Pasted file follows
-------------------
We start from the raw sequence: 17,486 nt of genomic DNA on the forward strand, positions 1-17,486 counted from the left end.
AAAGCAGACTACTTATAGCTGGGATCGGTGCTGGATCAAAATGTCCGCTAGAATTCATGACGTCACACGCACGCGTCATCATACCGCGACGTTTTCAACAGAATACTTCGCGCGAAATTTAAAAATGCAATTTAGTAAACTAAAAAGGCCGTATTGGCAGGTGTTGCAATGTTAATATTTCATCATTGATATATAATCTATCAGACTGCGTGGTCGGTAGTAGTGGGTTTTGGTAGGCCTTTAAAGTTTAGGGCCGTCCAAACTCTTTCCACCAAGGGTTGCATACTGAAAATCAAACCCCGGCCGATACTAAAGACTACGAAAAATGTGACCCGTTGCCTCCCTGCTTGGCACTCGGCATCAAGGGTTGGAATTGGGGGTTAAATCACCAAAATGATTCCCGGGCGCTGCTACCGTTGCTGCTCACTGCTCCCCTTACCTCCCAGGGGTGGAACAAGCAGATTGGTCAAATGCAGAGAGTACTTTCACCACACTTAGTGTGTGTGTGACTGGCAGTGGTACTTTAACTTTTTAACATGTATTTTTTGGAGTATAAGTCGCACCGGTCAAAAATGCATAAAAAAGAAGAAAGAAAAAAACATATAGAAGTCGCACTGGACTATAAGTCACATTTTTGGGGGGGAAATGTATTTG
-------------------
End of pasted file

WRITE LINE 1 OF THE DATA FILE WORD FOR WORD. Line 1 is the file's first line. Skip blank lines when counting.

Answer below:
We start from the raw sequence: 17,486 nt of genomic DNA on the forward strand, positions 1-17,486 counted from the left end.